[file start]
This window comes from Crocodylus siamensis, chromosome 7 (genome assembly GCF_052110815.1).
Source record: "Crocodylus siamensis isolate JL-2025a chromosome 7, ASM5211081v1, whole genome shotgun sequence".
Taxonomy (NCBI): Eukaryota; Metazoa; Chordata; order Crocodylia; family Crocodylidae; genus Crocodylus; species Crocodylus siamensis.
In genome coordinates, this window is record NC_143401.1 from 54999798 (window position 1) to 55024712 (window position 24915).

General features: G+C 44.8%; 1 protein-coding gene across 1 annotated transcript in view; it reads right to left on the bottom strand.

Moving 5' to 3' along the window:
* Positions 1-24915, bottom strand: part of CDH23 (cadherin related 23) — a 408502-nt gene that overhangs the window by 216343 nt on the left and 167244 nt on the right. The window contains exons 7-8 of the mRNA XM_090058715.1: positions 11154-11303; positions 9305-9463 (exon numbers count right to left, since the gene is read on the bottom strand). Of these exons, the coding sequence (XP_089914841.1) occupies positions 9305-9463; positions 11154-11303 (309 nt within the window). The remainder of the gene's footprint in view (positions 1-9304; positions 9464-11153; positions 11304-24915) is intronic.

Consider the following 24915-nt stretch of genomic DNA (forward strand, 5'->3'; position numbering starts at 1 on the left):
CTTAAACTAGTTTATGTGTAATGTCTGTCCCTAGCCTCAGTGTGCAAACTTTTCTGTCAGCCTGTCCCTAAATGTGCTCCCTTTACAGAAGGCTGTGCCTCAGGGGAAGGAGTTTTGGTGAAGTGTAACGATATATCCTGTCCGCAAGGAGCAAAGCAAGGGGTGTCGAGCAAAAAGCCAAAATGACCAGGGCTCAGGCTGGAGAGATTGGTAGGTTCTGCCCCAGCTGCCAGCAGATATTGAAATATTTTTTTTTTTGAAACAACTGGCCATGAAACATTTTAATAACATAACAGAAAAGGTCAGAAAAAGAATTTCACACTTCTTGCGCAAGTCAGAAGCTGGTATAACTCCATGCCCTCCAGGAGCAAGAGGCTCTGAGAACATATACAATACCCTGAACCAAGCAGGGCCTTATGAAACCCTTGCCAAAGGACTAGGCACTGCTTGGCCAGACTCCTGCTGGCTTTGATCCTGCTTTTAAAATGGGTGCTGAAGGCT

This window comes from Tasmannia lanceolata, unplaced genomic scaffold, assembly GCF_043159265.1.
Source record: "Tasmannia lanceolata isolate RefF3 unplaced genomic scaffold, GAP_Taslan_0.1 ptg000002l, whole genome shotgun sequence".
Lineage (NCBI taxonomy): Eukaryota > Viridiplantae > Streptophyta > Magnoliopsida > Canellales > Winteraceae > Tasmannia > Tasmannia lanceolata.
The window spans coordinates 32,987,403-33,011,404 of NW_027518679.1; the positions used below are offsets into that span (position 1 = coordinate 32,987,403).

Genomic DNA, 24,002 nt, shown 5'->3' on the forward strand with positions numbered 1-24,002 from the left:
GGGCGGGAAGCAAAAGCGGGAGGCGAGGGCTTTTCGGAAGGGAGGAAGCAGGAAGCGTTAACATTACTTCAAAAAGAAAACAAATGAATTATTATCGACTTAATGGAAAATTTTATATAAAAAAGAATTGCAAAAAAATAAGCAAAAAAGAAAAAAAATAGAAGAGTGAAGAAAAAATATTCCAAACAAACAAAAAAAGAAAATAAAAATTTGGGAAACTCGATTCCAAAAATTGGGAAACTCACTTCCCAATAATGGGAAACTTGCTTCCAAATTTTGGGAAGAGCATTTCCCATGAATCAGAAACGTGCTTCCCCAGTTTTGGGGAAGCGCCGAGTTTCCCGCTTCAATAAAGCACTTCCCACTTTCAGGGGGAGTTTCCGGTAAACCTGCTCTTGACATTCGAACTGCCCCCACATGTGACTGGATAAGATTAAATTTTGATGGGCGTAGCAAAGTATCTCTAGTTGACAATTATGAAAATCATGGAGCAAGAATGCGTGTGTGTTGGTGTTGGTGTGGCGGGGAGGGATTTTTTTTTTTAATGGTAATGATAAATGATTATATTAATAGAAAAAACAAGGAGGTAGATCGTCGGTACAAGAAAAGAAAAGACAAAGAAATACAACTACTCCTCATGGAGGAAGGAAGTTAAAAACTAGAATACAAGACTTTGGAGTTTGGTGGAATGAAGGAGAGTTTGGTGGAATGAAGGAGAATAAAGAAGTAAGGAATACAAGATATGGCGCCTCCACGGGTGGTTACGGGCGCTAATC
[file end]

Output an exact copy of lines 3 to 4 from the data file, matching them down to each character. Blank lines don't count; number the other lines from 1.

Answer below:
Taxonomy (NCBI): Eukaryota; Metazoa; Chordata; order Crocodylia; family Crocodylidae; genus Crocodylus; species Crocodylus siamensis.
In genome coordinates, this window is record NC_143401.1 from 54999798 (window position 1) to 55024712 (window position 24915).